Just Respond

by Vicki on February 22, 2013

My last blog post examined social media trends over the past year through an infographic.

As I was compiling the post, one stat in particular jumped out at me: 70% of brands ignore complaints on Twitter

Consumers who have taken time and effort to communicate regarding brands in a public and exponentially powerful forum hearing NOTHING! How can this be?!

Some online reading shed light on the dynamics that could help explain this phenomenon:

  • New technologies have made it easier than ever for consumers to have a voice and communicate and connect
  • There is evidence that consumers perceive Twitter as a “social telephone” and are using Twitter to voice concerns instead of picking up traditional telephones
  • Twitter allows consumers to share concerns broadly, instantaneously and publicly
  • There is a clear expectation that concerns WILL be addressed and will be done so in a timely fashion
  • Organizations often have lots of processes in place – processes that get in the way of getting things done quickly and efficiently (doesn’t get much more quick or efficient than 140 characters!)
  • Adopting new ways of doing business is scary and challenging. Especially when customers publicly saying less than flattering things about your organization precipitate the change.
  • There is often a tendency within organizations to spend a bunch of up front time to identify the exact “right” way to adopt new methods (i.e., creating considerable time lags) but often there are compelling reasons to just start (perfection will come with time)
  • New methods often require resources – people resources (e.g., people to monitor and respond) and monetary resources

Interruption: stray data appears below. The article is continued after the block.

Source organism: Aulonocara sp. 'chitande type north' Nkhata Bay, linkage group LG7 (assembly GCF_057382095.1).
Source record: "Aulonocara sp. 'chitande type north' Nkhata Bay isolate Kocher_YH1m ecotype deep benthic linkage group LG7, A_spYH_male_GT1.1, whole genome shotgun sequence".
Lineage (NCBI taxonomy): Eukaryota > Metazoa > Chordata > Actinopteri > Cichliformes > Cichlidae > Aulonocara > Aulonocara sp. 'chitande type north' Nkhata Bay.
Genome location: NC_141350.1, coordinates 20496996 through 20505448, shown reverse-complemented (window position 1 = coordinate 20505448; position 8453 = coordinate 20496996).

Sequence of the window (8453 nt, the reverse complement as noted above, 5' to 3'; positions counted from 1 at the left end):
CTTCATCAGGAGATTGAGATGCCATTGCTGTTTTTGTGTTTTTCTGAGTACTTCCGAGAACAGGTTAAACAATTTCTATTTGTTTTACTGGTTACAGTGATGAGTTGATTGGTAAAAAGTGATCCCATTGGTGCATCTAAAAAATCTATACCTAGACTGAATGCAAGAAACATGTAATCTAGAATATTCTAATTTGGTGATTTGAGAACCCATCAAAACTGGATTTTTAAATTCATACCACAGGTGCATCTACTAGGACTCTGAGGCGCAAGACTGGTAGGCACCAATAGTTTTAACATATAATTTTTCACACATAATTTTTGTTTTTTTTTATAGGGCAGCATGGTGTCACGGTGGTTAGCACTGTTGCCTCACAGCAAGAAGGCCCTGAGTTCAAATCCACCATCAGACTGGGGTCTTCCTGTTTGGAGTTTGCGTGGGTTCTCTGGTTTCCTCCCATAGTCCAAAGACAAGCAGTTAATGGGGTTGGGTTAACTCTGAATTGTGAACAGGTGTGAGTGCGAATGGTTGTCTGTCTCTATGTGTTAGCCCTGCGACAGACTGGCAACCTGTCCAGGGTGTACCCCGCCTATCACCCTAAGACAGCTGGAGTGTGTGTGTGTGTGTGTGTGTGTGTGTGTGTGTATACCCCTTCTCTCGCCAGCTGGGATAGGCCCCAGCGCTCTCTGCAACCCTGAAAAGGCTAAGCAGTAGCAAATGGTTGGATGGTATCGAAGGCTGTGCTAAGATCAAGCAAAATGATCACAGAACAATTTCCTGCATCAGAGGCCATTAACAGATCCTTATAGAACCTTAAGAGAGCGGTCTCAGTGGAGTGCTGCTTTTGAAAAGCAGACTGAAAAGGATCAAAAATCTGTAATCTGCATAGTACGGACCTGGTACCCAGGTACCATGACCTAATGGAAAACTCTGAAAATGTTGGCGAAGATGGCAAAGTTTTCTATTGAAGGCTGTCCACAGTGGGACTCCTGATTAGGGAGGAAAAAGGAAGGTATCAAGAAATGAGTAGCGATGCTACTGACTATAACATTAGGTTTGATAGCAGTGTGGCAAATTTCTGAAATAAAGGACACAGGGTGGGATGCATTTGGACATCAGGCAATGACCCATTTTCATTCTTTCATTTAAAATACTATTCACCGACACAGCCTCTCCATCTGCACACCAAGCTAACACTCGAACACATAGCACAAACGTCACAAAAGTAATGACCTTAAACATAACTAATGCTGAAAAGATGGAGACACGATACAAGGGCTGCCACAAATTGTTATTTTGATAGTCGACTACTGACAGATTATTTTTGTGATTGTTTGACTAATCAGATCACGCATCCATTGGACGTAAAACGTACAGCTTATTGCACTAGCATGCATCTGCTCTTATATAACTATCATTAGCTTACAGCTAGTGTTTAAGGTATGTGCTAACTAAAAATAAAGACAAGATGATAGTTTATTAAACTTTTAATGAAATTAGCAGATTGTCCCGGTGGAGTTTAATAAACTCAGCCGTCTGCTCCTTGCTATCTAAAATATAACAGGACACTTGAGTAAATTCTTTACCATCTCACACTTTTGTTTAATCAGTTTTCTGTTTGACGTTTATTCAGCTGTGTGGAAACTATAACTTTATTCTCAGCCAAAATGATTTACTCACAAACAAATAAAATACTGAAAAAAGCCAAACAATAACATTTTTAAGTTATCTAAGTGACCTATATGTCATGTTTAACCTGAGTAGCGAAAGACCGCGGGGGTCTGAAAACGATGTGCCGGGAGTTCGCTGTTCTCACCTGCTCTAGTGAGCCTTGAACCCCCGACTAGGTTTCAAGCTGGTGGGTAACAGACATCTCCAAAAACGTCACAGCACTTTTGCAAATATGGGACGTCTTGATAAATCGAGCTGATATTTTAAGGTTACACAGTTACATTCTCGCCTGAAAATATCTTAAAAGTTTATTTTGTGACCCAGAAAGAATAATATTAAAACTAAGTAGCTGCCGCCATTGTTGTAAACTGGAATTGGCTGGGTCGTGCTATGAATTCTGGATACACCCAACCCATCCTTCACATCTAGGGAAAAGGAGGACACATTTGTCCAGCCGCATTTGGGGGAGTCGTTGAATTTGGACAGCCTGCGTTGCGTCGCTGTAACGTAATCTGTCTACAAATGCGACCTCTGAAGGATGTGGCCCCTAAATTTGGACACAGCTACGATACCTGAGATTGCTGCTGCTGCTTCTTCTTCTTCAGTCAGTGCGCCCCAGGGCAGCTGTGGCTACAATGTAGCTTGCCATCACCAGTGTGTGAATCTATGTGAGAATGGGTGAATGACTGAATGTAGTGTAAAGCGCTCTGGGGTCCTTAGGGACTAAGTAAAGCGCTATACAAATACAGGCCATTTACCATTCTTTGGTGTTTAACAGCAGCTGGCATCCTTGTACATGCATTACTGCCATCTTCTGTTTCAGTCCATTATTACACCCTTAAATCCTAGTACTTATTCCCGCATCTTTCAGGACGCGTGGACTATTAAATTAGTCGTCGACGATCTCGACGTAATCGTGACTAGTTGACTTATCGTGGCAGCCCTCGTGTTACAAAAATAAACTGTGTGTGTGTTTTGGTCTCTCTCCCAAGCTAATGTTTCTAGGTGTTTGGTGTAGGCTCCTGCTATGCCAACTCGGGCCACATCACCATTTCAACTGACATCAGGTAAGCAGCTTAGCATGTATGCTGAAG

If consumers are taking the time to voice their concerns publicly through a medium such as Twitter, they are looking to be heard and acknowledged. And often just knowing that you have been heard and that someone cares about your concerns can make a considerable difference in how you feel about a less than stellar product or interaction.

Research suggests that simply answering complaints posted through social media mediums (Facebook and Twitter) can change attitudes towards organizations/brands.

21% of the complaints DID get a response, and more than half the customers had positive reactions to the same company or brand they had been blasting not long before. When customers received a response to their complaint, 46% were pleased. And, even more surprising, 22% actually posted a positive comment about the company or brand. (Why Ignoring Social Media Complaints Is a Huge Mistake)

So what’s my advice? Everything about ignoring complaints feels wrong to me. People want to be heard and acknowledged – especially when they feel unhappy about a given service/product/interaction. Don’t ignore Twitter complaints. Don’t worry about responding perfectly – just respond.

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